starring Tom Hanks, Felicity Jones, Irrfan Khan, Ben Foster, Sidse Babett Knudsen and Omar Sy
screenplay by David Koepp
directed by Ron Howard
Based on the book by Dan Brown, Inferno is a thriller that sees Harvard University “symbologist” Robert Langdon (Hanks) is racing against the clock to find and neutralize a deadly virus hidden somewhere in the world by an American mad genius entrepreneur who thinks that culling humanity is the only way to save our species from self-induced extinction through environmental destruction. It’s kind of a combination of Malthusian arithmetic with extreme, militant environmentalism. Like the novel, the movie is crap. Badly written and kind of stupid. It’s ridiculously tiring how it transpires in every famous Italian Renaissance city and cathedral a high school student can name. The thrill is supposed t be enhanced by the device of puzzles and clues. Like in The Da Vinci Code, Professor Langdon doesn’t do anything in a simple, straightforward manner. Everything has to be revealed by solving puzzles and exposing a train of clues. Even before the film starts I’m tired of that. I have no patience for it because I do not like things that are challenging for no other reason than just to be challenging. I don’t like crossword puzzles. I don’t like Sudoku. I never liked Rubik’s Cube.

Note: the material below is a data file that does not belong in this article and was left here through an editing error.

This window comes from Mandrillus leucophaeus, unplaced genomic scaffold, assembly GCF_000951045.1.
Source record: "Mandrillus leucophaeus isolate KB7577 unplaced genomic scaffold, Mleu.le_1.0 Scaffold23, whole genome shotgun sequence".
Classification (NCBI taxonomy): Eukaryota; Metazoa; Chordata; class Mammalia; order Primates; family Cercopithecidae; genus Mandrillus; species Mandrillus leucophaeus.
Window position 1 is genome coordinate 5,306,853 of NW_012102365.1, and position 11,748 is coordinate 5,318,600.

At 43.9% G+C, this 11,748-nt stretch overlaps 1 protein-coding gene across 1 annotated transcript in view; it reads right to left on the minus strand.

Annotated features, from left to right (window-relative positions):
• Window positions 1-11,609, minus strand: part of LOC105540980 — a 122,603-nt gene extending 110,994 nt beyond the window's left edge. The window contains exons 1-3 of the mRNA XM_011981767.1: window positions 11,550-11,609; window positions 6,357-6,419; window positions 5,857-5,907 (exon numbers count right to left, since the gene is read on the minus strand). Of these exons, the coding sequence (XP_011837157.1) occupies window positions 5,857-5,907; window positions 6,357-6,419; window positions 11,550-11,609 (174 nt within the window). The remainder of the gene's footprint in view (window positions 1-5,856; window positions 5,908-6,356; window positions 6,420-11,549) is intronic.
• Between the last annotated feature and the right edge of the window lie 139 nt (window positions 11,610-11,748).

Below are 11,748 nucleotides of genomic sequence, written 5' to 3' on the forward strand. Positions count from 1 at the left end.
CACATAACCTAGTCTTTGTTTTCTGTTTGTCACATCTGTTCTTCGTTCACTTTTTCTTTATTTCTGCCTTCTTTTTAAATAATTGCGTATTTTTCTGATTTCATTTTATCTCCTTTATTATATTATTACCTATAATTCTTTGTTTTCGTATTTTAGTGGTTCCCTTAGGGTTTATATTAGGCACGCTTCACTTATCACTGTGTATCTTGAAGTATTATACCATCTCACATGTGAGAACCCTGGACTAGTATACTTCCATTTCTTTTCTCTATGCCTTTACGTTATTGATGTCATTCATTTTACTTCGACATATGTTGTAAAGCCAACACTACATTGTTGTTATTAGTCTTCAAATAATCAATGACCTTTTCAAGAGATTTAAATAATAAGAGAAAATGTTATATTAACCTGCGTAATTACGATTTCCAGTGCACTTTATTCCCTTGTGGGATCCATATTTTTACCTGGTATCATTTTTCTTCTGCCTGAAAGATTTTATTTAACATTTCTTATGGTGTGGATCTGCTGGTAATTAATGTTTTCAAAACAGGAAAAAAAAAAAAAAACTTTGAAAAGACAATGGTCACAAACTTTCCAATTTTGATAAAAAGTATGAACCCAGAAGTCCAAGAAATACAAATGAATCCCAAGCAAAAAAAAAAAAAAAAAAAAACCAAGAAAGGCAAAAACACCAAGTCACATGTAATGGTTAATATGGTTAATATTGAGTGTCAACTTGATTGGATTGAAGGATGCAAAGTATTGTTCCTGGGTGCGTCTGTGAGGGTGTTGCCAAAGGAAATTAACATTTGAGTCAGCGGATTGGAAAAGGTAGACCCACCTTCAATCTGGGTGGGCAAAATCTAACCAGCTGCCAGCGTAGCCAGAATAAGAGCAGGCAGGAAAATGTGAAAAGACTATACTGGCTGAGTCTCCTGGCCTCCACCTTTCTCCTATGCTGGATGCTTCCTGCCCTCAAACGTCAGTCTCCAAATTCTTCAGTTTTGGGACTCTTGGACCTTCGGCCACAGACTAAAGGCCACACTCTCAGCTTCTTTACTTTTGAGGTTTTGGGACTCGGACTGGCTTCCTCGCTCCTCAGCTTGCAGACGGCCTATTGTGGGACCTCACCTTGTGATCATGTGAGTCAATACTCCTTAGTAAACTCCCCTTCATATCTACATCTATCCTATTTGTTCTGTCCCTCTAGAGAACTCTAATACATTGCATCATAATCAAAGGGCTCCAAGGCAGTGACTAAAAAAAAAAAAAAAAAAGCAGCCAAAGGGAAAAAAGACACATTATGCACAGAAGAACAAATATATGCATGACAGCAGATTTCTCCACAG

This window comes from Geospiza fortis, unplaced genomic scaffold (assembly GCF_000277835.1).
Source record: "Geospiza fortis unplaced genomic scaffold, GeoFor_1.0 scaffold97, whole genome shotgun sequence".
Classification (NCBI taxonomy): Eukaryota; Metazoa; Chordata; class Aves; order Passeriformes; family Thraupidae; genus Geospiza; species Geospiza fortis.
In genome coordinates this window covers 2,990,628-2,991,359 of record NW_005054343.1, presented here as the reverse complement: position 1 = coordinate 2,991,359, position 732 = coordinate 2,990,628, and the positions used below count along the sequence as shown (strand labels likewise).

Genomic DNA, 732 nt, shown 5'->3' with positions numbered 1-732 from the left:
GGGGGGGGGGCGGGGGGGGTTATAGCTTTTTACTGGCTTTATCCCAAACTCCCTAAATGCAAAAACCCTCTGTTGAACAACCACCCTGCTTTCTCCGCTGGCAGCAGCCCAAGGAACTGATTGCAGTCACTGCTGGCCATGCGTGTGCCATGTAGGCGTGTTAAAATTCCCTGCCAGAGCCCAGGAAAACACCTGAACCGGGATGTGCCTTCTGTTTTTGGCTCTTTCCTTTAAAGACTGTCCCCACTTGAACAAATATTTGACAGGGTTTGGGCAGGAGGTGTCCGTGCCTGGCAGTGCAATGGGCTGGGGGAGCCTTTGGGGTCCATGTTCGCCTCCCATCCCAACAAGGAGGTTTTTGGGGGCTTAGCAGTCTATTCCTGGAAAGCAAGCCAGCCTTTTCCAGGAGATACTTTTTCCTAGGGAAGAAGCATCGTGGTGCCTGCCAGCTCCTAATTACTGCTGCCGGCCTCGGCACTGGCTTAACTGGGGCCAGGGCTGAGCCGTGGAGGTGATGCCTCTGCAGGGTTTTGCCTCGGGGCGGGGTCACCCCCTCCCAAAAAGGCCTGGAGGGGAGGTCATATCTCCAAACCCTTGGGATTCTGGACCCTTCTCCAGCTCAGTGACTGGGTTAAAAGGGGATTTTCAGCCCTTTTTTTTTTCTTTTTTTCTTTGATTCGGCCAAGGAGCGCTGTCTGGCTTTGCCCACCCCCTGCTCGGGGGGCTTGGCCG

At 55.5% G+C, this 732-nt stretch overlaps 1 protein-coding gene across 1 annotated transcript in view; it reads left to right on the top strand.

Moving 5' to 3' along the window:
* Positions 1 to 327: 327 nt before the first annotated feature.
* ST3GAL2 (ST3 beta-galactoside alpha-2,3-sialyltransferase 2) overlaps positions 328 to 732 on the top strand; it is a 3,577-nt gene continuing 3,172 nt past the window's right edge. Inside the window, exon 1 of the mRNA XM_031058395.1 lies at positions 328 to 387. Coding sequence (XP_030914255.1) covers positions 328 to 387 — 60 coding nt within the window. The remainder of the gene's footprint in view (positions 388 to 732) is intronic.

I’ve read Dan Brown’s novel’s The Da Vinci Code, Angels & Demons, and Inferno. Like Stephen King, his writing is awful! I’ve only read two King books and I shan’t read another. Likewise, I will not be reading any more Dan Brown books. The fact that both these authors are much praised and remunerated is a statement about the public’s taste, or lack thereof.
I saw this movie at a Toho Cinema in Ebina City. I was there for a couple of part-time jobs with almost a four-hour break between the two. So I dropped round the nearby cinema to see if there was an English movie showing that I could kill the time with. Inferno was my only practical option because the start time was just as I arrived, and the running time was within my window. But I knew it was an iffy proposition because it was a Dan Brown Robert Langdon story. I was right.
Irrfan Khan is great. I admire him: his looks, his vice, his way of moving, his style of dress. I’ve loved him in every English film I’ve seen him in. He’s cool. He’s a scene robber. I mean, when he shares the screen with a star like Tom Hanks, or with Chris Pratt or B.D. Wong (Jurassic World), he naturally dominates the scene.